NYC Psychotherapist Blog

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Thursday, September 3, 2015

Psychotherapy Blog: How Talking to a Psychotherapist is Different From Talking to a Friend

As a psychotherapist, I often hear people, who have never been in therapy, ask the question, "How is talking to a therapist different from talking to a friend?"  This comes up often enough for people considering going to therapy that I think it's worth discussing in this article.

How Talking to a Psychotherapist is Different From Talking to a Friend

Many people, who have never been to therapy, think that there's no difference between speaking with a  licensed mental health practitioner and speaking with a friend.  They feel that the only difference is that they have to pay a therapist and they don't have to pay a friend, but working on your issues with a licensed psychotherapist is very different from talking to a friend.

Let's take a closer look at the differences:

Licensed Psychotherapists are Trained Mental Health Professionals
To be a licensed psychotherapist in New York, you have to get special training.  Aside from getting a graduate degree, a therapist must have of several years of experience in the field before she can call herself a licensed therapist.

Aside from taking mental health courses in graduate school, this also includes two internships as well as a fair amount of clinical supervision.

How Talking to a Psychotherapist is Different From Talking to a Friend

Psychotherapists who want more in-depth clinical training attend four more years of advanced training beyond graduate school as I did when I attended postgraduate mental health training.

Psychotherapists in New York also have to continue to develop professionally by attending continuing education courses to continue developing their clinical skills.

By the time a therapist is licensed in New York, she has already worked in the field for a while and has seen many clients.

An experienced therapist knows how to be attuned to clients (see my article:  A Psychotherapist's Attunement Can Be Emotionally Reparative to Clients).

Licensed Psychotherapists Are Objective
Whereas your friends are caring and compassionate, they're usually not objective.  They might automatically take your side without being objective enough to see your situation in all of its complexity.  They might tell you what you want to hear or they might have some stake in the situation that you're dealing with at the time.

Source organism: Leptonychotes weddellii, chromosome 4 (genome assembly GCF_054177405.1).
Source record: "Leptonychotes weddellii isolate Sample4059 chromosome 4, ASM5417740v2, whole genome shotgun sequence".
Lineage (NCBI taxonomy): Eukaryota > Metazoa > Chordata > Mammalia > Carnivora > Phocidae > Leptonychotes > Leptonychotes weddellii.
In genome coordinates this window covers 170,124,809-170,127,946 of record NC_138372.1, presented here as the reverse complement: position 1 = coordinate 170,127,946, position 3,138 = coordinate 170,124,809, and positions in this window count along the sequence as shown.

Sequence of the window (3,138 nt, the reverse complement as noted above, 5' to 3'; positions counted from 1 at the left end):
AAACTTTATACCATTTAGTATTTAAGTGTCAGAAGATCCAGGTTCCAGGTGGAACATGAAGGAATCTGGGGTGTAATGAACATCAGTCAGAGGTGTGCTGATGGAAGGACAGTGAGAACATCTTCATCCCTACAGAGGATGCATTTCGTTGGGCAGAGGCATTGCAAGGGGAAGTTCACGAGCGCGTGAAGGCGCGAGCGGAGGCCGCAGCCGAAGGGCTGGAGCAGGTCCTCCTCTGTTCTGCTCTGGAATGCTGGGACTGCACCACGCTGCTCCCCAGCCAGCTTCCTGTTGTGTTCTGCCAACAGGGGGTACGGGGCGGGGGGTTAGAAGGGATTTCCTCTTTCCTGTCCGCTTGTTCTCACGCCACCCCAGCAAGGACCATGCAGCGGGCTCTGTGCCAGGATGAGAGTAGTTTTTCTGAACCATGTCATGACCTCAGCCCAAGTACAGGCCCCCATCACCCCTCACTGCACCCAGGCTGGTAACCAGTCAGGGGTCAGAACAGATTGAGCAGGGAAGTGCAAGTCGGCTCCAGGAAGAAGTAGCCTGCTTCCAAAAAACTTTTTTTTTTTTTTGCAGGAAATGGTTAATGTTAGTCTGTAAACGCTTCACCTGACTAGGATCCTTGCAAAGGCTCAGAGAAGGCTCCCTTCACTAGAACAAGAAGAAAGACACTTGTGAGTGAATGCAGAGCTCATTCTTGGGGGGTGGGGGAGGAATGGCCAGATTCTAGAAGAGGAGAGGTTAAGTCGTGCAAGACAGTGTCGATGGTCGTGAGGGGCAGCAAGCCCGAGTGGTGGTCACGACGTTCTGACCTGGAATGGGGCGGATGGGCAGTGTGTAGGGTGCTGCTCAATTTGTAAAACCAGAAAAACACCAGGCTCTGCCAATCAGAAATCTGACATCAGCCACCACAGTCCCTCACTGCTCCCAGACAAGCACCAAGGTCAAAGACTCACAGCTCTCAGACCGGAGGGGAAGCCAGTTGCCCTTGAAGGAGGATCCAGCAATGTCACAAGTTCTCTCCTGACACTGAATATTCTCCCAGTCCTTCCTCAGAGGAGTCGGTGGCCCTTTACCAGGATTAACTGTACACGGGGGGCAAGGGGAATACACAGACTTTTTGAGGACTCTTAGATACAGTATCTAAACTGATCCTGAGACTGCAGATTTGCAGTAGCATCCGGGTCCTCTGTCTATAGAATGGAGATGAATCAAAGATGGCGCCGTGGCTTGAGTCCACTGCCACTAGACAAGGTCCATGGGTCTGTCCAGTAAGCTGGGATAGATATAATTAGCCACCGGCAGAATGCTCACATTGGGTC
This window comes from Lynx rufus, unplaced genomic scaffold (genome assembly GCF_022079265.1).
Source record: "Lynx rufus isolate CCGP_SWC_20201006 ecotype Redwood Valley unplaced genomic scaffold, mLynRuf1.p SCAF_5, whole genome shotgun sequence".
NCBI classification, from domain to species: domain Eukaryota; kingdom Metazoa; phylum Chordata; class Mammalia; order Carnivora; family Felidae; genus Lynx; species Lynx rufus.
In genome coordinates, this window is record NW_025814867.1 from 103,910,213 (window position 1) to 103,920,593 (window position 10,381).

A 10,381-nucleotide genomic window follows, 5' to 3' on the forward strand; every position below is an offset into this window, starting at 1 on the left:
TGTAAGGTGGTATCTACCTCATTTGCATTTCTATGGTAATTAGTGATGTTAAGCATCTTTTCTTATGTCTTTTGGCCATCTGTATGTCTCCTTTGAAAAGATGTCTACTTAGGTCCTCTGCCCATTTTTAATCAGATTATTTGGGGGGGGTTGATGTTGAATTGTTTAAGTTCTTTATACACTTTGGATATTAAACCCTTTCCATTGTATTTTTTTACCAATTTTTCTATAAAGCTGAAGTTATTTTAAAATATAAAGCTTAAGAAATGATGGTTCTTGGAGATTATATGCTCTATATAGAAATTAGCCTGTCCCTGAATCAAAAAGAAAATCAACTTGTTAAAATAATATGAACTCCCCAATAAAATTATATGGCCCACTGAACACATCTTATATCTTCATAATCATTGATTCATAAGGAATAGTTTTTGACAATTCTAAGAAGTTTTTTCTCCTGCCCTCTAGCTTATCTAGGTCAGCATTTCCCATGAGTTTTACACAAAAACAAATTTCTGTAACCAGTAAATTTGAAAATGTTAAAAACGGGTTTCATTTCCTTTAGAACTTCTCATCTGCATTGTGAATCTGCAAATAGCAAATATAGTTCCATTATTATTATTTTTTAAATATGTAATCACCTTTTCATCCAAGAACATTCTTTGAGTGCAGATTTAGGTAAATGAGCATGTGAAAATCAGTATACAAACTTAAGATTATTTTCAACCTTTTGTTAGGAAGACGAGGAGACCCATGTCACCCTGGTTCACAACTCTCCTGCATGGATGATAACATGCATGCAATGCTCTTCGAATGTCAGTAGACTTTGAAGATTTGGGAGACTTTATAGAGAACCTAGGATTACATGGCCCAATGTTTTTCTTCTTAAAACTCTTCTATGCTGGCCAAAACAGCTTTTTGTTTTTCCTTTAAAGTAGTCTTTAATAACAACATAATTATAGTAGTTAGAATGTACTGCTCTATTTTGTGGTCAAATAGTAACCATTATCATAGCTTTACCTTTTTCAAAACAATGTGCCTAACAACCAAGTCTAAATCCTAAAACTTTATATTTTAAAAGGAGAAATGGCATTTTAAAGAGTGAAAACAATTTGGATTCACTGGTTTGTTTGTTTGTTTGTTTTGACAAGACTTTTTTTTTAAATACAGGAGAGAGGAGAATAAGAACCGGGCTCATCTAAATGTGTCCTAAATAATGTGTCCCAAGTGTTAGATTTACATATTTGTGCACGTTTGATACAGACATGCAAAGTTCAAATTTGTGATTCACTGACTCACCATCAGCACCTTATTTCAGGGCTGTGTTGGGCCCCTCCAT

In addition, they might allow their personal feelings to get in the way of hearing what you have to say, especially if they're dealing with similar problems.

How Talking to a Psychotherapist is Different From Talking to a Friend

Psychotherapists are trained to be objective.  They're also trained to help you look at your problems from many different angles, possibly angles that you haven't considered before.  They can help you to develop new insights into yourself so that you can grow as a person.

In addition, they can help you to understand how your current problem might be related to your history.  This is often difficult for most people to do if they're not trained as a psychotherapist.

Licensed Psychotherapists Must Keep Your Sessions Confidential
Except under a few circumstances that involve either suicide, homicide or child or elder abuse, your psychotherapy sessions are confidential.

While your friend might inadvertently reveal your personal problems to someone else, your therapist is bound by confidentiality.

Also, therapists are trained to create a safe and emotionally supportive environment for clients without judging them (see my article: The Creation of a "Holding Environment" in Therapy).

In addition, many people, who are concerned about a friend or a family member being judgmental, prefer to talk to a therapist about their problems.

Licensed Psychotherapists Are Trained to Maintain Appropriate Boundaries in Therapy Sessions
Along with maintaining confidentiality, psychotherapists get training to maintain professional ethics.

An experienced therapist knows how to develop a rapport with clients while maintaining appropriate boundaries.

How Talking to a Psychotherapist is Different From Talking to a Friend

Licensed Psychotherapists Keep the Focus on You
Whereas your friend might want to also talk about her problems when you already feel overwhelmed by your own, a therapist focuses on you.

The therapy session is a time and place that is dedicated to only you.  The therapist isn't going to be talking about her problems.

The Importance of Having an Emotional Support System Outside of Therapy
As I've written in a prior article, it's important to have an emotional support system outside of therapy (see my article: Emotional Support From Your Family of Choice).

It's not a matter of choosing friends or choosing to be in therapy.  Both are important and have different roles in your life.

Getting Help in Therapy
If you've never attended therapy before, you might find it helpful to read my article, How to Choose a Psychotherapist).

There are times when we all need help.  If you haven't been able work out your problems on your own, you could benefit from seeing a licensed mental health professional who can help you work through your problems so you can lead a more fulfilling life.

About Me
I am a licensed NYC psychotherapist, hypnotherapist, EMDR and Somatic Experiencing therapist who works with individual adults and couples.

To find out more about me, visit my website: Josephine Ferraro, LCSW - NYC Psychotherapist.

To set up a consultation, call me at (917) 742-2624 during business hours or email me.